CARSON, WILLIAM OLIVER, librarian and civil servant; b. 8 March 1874 in London, Ont., son of William John Carson, a teacher, and Flora McDonald; m. there 31 Oct. 1900 Elma Pearl Ashwell (d. 16 Feb. 1965), and they had two daughters; d. 27 Sept. 1929 in Toronto and was buried in Mount Pleasant Cemetery, London.
William Oliver Carson attended schools in London, where his father became a principal and, in 1891, inspector of public schools. In his youth Carson worked as a photographer and successfully ran for alderman on city council. His appointment in December 1906 as librarian of the London Public Library was attributed by some to Conservative influence at the municipal level; however, Carson quickly demonstrated the requisite administrative talent. In 1908 he established open access to book stacks, including fiction, and two years later he reorganized the reference and reading rooms. He advocated in-service training for promising assistants and promoted the library by speaking to such groups as the London and Middlesex Historical Society. The addition of a children’s room in 1913 was followed in 1915 by the appointment of a full-time children’s librarian and the introduction of a story hour. On 23 Dec. 1915 a branch was opened in the east end of the city at Dundas and Rectory streets; moved in 1926 to the corner of Dufferin and Quebec, it would be renamed the W. O. Carson Branch Library in 1961 to commemorate his tenure as chief librarian.
Carson became an important figure in the Ontario Library Association. He joined the executive in 1911 as a councillor, served as president in 1914–15, and spoke regularly at its annual meetings. In 1912 he delivered a thoughtful paper on the benefits of librarians’ education and professional training. His presidential address in 1915 outlined his basic philosophy that strong local financing, capable leadership, efficient services, and good community relations would ensure the progress of public libraries and make them an effective national force.
The impression he made at the provincial level stood Carson in good stead when he applied for the post of inspector of public libraries in the Ontario Department of Education. Successful, he assumed his duties in April 1916. His office was responsible for public library development and worked with related institutions such as the Canadian Free Library for the Blind. It also dispensed grants to more than 30 historical, literary, and scientific societies. Despite the austerity of wartime Carson displayed vigour from the outset. His first reform was publication of the Ontario Library Review and Book-Selection Guide. Established in June 1916, funded by the provincial government, and distributed to all libraries, the OLR kept readers abreast of important issues bearing on libraries and served as an aid in the selection of books. The journal, to which Carson contributed numerous editorials and articles, was immediately popular. Carson also oversaw the extension of the department’s existing training-school program to two months in 1917, with the aim of improving standards in librarianship.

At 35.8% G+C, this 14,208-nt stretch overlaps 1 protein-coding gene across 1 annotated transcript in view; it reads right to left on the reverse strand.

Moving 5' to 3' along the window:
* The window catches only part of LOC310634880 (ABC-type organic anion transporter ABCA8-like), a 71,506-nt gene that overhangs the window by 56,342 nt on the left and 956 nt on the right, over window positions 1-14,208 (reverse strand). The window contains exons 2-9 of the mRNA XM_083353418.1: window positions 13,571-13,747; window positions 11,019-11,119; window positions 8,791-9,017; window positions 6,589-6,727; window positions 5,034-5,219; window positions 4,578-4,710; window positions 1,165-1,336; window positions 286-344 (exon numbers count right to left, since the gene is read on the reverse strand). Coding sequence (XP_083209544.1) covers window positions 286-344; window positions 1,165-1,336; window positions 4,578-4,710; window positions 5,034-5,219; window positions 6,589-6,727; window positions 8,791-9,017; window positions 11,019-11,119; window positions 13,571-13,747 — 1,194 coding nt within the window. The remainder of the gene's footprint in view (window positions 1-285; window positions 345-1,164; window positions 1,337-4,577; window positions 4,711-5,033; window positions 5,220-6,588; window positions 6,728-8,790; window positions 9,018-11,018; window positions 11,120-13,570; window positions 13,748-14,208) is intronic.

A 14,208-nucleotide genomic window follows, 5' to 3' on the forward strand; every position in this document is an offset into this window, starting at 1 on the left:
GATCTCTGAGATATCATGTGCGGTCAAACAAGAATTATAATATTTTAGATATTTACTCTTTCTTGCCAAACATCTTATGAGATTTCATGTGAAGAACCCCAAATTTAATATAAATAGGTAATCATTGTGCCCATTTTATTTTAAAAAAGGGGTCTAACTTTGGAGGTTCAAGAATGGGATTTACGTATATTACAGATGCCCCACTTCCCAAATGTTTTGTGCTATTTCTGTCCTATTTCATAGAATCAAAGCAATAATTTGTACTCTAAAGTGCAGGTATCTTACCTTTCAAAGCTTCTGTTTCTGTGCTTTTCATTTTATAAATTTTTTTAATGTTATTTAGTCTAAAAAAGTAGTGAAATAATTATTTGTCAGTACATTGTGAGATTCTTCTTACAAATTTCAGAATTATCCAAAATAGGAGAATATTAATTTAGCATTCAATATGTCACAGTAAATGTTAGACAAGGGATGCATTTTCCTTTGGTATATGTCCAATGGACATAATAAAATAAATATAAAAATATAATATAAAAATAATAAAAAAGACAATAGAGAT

The inspector undertook a reconsideration of all aspects of public library legislation, especially provincial and municipal financing (which had remained mostly unchanged since 1882). By early 1920 Carson had prepared a series of revisions to the Public Libraries Act. These provided for an enhanced municipal library rate set at a minimum of 50 cents per capita; better regulations governing qualifications for librarians; and more powers to the minister of education to improve travelling libraries, library training, and administrative standards. The new act was well received and the minimum per capita rate was an innovation emulated in other North American jurisdictions in subsequent decades.
Because he believed that the success of libraries depended upon qualified personnel, Carson had persuaded the department to extend library training to three months in 1919. The Toronto Public Library served as the home for the Training School for Librarianship (renamed the Ontario Library School in 1923) until 1927; Dorothy A. Thompson, hired by Carson to assist in the public libraries branch, was the instructor in charge from 1920 to 1927. To encourage candidates, no fees were charged, texts and supplies were provided, and a large portion of students’ travelling expenses was reimbursed.
Although this short course in training satisfied most needs during the 1920s, Carson personally considered that a professional one-year course, following the example of library-school education at various American universities, was ideal. It was not, however, until September 1928 that a one-year academic program, under the directorship of Winifred Glen Barnstead*, began at the Ontario College of Education in arrangement with the University of Toronto. The Department of Education continued to assist with financing the school’s operations; thus, the university granted diplomas to graduates and the department issued certificates.